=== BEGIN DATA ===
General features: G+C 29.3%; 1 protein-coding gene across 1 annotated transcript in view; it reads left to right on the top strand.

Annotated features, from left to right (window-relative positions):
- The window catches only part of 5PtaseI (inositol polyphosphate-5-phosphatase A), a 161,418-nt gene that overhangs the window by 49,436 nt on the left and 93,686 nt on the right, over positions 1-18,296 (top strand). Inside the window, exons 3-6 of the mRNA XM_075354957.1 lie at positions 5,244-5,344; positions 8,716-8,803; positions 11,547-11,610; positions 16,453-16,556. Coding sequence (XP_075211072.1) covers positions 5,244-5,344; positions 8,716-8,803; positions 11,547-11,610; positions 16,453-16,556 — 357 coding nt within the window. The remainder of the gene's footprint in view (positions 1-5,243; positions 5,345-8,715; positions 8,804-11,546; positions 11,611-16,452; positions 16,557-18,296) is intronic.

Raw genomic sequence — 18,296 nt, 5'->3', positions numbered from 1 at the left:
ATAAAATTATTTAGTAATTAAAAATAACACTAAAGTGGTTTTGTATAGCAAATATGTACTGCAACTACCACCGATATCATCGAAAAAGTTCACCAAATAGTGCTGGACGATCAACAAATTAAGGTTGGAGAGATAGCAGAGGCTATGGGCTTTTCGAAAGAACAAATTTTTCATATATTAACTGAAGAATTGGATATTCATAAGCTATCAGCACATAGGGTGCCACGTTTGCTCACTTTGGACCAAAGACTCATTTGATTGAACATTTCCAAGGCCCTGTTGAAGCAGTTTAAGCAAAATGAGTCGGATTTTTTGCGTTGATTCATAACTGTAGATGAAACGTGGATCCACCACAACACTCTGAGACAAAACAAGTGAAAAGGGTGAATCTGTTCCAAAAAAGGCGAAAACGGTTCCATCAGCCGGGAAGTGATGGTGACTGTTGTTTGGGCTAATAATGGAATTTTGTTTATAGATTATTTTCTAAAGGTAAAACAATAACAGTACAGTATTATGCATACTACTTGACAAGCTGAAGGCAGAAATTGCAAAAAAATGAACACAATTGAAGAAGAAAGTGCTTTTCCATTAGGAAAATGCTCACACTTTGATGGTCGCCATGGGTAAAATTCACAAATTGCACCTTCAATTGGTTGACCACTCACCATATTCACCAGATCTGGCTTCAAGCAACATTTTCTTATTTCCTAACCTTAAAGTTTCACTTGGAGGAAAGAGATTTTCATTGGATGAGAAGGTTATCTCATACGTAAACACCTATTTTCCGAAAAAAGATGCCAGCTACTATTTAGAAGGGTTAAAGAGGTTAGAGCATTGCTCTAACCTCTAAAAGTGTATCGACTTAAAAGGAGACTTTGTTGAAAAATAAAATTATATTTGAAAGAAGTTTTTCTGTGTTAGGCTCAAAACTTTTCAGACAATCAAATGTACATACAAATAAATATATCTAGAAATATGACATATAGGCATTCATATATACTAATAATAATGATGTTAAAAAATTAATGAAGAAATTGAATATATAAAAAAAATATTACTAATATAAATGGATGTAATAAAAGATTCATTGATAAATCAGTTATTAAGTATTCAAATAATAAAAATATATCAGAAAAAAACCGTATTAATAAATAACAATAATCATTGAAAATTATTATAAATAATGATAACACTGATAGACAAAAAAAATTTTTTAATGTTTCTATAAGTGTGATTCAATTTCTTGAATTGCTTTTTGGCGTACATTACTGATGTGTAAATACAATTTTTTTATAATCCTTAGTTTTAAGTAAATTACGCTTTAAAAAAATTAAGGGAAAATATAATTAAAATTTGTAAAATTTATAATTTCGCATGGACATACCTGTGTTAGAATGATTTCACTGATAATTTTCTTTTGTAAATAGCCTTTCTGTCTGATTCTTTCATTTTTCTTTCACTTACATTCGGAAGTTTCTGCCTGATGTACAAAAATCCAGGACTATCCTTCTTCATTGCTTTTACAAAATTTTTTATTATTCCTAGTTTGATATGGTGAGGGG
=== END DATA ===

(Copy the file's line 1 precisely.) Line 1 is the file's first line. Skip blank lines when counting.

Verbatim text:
General features: G+C 29.3%; 1 protein-coding gene across 1 annotated transcript in view; it reads left to right on the top strand.